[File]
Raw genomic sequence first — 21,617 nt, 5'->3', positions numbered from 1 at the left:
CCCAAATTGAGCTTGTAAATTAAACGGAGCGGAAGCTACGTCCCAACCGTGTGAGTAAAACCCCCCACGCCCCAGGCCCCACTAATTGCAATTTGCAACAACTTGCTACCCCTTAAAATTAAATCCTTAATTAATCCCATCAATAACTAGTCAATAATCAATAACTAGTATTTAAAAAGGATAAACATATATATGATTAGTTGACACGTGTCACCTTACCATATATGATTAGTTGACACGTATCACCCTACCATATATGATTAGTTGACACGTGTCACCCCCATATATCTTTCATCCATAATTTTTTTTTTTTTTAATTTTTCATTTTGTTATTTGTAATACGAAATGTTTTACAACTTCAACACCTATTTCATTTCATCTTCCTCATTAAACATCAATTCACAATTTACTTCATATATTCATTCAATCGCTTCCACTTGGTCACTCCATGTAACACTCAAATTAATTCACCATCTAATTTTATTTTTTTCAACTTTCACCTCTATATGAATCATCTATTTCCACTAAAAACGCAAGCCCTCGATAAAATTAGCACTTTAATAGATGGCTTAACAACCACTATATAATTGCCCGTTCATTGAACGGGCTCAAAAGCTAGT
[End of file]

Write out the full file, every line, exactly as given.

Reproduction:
Raw genomic sequence first — 21,617 nt, 5'->3', positions numbered from 1 at the left:
CCCAAATTGAGCTTGTAAATTAAACGGAGCGGAAGCTACGTCCCAACCGTGTGAGTAAAACCCCCCACGCCCCAGGCCCCACTAATTGCAATTTGCAACAACTTGCTACCCCTTAAAATTAAATCCTTAATTAATCCCATCAATAACTAGTCAATAATCAATAACTAGTATTTAAAAAGGATAAACATATATATGATTAGTTGACACGTGTCACCTTACCATATATGATTAGTTGACACGTATCACCCTACCATATATGATTAGTTGACACGTGTCACCCCCATATATCTTTCATCCATAATTTTTTTTTTTTTTAATTTTTCATTTTGTTATTTGTAATACGAAATGTTTTACAACTTCAACACCTATTTCATTTCATCTTCCTCATTAAACATCAATTCACAATTTACTTCATATATTCATTCAATCGCTTCCACTTGGTCACTCCATGTAACACTCAAATTAATTCACCATCTAATTTTATTTTTTTCAACTTTCACCTCTATATGAATCATCTATTTCCACTAAAAACGCAAGCCCTCGATAAAATTAGCACTTTAATAGATGGCTTAACAACCACTATATAATTGCCCGTTCATTGAACGGGCTCAAAAGCTAGT